A few years ago, Japan’s Mitsubishi Bank established a Trust Museum in Tokyo, as well as in other countries around the world. I was honored to open this museum with the president of the bank, about four years ago. After over 20,000 visitors, the materials in the museum are currently revised and updated.
The trust museum offers an opportunity to demonstrate by pictures and other technical means, the history and projected future of a flourishing society based on trust, as well as a suffering society where trust is missing. This is not preaching. It is proving. Visitors listen to centuries-old stories as well as a children’s stories, such as the story of Peter Rabbit. Displayed in Tokyo near the Mitsubishi Bank’s headquarters, visitors come by the thousands.
The museum has three sections: (1) a guide to the museum’s theater; (2) a section dedicated to the emergence and history of trust; and (3) an interactive center that relates stories about trust and shows movies about the concept. In this third section, guests even have the opportunity take a picture with Peter Rabbit.
It may well be that a museum of this kind, devoted to this subject, is not merely a good idea, but an educational tool about a subject that is crucial to the United States. Understanding trust might reduce some of the misunderstandings that this country and others have to their disadvantage.
Why would thousands of people visit a trust museum, of all places? It seems that many visitors are young people, who not only get to hear the story of Peter Rabbit—provided they stand still for a few seconds, they receive a picture showing themselves with Peter Rabbit! It shows the proud participant of such a picture! In addition, the museum tells so many interesting stories over centuries of various events and leaders dealing with trustworthiness. The stories are short and accompanied by pictures. They capture the imagination and are convincing and entertaining. However, they do not preach. They can be offered with a “take it or leave it” attitude: “You, are the listener and viewer; or you are the judge.”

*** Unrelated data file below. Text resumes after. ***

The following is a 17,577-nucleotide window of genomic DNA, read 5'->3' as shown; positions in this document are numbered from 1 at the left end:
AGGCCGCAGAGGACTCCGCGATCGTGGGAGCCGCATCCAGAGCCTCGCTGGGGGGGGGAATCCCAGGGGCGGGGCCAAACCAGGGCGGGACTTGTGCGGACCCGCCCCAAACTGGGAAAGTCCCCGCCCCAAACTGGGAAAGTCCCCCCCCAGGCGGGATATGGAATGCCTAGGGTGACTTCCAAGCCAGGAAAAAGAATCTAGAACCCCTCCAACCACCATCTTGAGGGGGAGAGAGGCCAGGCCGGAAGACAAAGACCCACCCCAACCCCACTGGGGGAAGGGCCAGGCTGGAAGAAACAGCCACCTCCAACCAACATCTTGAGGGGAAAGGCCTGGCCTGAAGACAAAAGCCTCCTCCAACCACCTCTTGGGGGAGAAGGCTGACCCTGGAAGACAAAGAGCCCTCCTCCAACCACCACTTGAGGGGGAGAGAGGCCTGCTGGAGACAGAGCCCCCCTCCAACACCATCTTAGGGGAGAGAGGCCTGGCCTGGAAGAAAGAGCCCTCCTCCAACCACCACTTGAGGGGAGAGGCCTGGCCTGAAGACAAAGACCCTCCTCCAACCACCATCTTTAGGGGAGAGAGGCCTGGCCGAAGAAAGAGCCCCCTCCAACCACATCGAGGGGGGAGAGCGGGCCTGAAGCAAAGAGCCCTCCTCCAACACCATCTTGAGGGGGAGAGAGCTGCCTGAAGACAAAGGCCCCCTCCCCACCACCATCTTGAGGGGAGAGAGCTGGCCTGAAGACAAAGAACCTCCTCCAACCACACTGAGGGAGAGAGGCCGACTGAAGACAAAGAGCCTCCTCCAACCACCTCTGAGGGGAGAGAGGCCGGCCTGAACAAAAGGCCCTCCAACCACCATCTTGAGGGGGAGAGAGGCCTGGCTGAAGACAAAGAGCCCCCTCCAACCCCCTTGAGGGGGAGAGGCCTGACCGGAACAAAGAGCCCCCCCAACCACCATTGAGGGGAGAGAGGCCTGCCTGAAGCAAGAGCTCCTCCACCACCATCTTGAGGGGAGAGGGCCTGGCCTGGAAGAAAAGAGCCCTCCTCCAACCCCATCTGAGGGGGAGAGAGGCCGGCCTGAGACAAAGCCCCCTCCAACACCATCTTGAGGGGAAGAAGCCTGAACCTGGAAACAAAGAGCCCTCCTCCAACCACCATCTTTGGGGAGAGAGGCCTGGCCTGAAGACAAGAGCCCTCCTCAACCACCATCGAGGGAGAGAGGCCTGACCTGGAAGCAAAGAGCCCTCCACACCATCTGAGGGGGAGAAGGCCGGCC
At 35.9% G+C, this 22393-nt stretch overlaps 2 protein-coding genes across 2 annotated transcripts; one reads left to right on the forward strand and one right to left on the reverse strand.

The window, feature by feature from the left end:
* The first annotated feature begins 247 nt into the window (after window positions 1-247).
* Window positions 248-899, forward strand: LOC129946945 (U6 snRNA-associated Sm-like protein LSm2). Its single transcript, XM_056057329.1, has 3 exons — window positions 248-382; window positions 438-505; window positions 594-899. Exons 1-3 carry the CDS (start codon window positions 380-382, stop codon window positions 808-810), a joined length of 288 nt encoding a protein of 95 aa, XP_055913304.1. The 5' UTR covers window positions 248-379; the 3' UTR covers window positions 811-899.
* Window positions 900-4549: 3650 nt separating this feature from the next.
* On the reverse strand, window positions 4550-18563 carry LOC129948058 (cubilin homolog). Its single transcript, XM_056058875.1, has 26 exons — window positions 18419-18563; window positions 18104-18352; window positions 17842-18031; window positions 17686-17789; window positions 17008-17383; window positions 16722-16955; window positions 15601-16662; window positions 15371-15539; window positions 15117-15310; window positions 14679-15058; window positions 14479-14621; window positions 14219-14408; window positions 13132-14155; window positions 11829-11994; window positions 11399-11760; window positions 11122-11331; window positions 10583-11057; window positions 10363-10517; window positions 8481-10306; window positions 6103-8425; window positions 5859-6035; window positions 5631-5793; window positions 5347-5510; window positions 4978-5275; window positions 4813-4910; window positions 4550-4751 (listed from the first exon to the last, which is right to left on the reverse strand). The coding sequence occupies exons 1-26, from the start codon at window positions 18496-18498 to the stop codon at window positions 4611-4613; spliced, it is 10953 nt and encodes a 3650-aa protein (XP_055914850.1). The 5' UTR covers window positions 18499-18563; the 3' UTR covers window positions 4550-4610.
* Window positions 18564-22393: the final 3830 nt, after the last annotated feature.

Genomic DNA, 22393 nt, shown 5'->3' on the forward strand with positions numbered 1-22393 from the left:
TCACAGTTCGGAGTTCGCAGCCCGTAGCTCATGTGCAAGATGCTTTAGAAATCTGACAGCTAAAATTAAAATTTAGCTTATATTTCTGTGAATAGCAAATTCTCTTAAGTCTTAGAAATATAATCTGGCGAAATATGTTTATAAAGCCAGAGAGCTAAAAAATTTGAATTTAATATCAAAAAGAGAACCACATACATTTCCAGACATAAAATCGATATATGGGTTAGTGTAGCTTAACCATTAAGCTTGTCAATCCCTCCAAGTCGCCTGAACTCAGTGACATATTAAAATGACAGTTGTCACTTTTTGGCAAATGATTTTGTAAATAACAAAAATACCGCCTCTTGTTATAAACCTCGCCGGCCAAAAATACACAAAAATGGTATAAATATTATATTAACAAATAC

There are various information sources that become habitual and grow stronger over time It seems, although it may be early to establish with certainty, that the Mitsubishi Trust Museum in Tokyo is one of these sources. The first visit becomes the first of many visits. It has become and probably will continue to be, a learning tool that is not a preaching tool. That seems to be an important distinction, and one in which culture grows and develops, especially when it relies on resonance with younger people.
Why should lawyers be interested in such a museum? After all, some, if not all of their income is derived from court cases and wrongful acts. Like physicians, who benefit from a rising number of sick people, lawyers could benefit from mistrust and conflicts of interest, especially if the lawyers know how to choose the winners. If conflicts are like illnesses, lawyers would benefit from curing them. At the same time, however, the law and public policy supports the creation of socially enriching activities rather than merely the resolution of destructive conflicts. Doctors can bring not only health to the sick but better medicines to avoid sickness. Lawyers can help prevent conflicts rather than help one party win in court after being defrauded. To be sure, nothing will be perfect. But we might try, if the stakes are high. And in this case they are. That is why trust museums may be a much cheaper alternative to repeatedly litigating fraud in the court system.
This is an example of a long-term effort to reduce the cost of mistrust and breach of trust. American banks and other institutions, such as schools, can create similar educational museums of their own in the US and add to the history of trust and to an explanation of its crucial role in America’s economy and culture.